Short Circuit

On Wedneday, there was an article in the WSJ about the replacement of highly paid workers with lower paid ones. One of the companies highlighted was Circuit City.

[The top salespeople] simply made too much money at a time when the company was desperate to economize. Circuit City then hired about 2,100 lower-paid hourly workers to replace Mr. Wood and the [3900] others, who had represented 20% of its sales force.

In doing so, the retailer made an increasingly common cost-saving move: swapping expensive labor with lower-paid workers. The approach, which is generally legal, doesn’t eliminate the position but rather the high-paid person in it. The technique is especially attractive to service businesses such as retail. Like so many companies today, they face massive pressure to cut their labor costs. [link to article – subscription needed]

Later in the article, they gave some additional perspective on the situation:

Circuit City’s executives realized they could no longer afford to pay big commissions to its sales staff, while its rivals paid less. Ten years ago, Circuit City’s $3.27 billion in annual revenue was twice the size of archrival Best Buy Co. But its sales approach — small stores with limited inventory and a commissioned sales force — proved unworkable as customers flocked to self-service stores with big inventories. Last year, Best Buy’s sales hit $19.6 billion, more than twice Circuit City’s $9.5 billion.

Here are my thoughts:

  1. I don’t understand why a company eliminates an experienced salesforce and replace them with clerks.
  2. Making yourself more like the competition has never been a likely road to success. In this case, Circuit City is choosing to staff the floor the same way Best Buy does. While this will improve profitability, I don’t see how this helps them close a $10.1 billion gap.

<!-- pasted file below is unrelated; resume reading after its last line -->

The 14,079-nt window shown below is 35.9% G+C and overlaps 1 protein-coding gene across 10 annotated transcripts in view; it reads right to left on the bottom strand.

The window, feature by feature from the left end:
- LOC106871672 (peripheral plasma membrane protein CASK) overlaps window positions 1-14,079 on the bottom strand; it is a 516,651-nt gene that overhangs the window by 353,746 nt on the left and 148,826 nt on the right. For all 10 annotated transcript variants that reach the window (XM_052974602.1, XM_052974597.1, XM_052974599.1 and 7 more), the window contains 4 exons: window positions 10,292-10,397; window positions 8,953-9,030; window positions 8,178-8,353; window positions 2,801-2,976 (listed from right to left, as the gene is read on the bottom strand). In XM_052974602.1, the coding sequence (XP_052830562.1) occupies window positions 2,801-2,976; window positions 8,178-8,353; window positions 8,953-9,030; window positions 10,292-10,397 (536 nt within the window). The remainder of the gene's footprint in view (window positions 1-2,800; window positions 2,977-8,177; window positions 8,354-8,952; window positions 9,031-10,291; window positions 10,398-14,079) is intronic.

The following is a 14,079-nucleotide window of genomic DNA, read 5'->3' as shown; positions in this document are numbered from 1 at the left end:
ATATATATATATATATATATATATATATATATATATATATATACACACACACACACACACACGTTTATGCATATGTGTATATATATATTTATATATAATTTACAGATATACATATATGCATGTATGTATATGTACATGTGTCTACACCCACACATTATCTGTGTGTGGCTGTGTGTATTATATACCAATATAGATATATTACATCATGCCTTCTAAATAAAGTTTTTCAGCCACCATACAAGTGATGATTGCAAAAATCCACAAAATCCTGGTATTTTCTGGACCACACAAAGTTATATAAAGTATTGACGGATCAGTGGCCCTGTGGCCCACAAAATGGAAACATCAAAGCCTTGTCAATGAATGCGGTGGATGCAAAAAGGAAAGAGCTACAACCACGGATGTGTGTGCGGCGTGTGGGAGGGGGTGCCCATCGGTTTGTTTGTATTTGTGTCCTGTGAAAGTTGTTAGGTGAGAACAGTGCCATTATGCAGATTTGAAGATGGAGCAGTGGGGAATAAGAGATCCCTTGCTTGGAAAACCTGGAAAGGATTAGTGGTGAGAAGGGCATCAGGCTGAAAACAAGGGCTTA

3. I have been into Circuit City a total of three times in my life and I have never purchased a single item from them. They never gave me a compelling reason to do so. I ended up at Best Buy, Dell, CompUSA, or American TV to purchase the items I could have bought at Circuit City.
  4. Let me paint an alternate scenerio. Circuit City is a national recognized brand with a commissioned sales force. It is clear they are losing at the superstore game. I think they should move to a boutique model and move to high-end merchandise. Use the salesforce to educate and sell the technology. Cater to the early adopters and the premium prices they are willing to pay. Leverage the relationships with vendors. Move to some place where no one else is.
  5. I am always amazed how media outlets seem to talk about the same issue at the same time. In this week’s Fortune, it is an article called “Down and Out in White Collar America” . The cover of Fast Company invites you to read “A Guide for the Perplexed Exec”. There is usually a trigger, but I don’t see what created all the media attention now.
  6. Finally, there is a wider trend at work here and it has been going on for some time. It began in the 80’s with blue collar jobs moving to lower cost locations. As new contracts were negotiated , new workers are being brought in at significantly lower wages. White collar jobs started make the same move in the 90’s. A major software deployment I managed in 1997 involved programmers from India. Services from tax returns to reading medical images are being done in other countries.

    The easy answer to those that are affected and displaced is “move up the value chain”. I don’t think everyone in America has the ability to do that and I believe these trends are going to have long term effects on the standard of living in this country.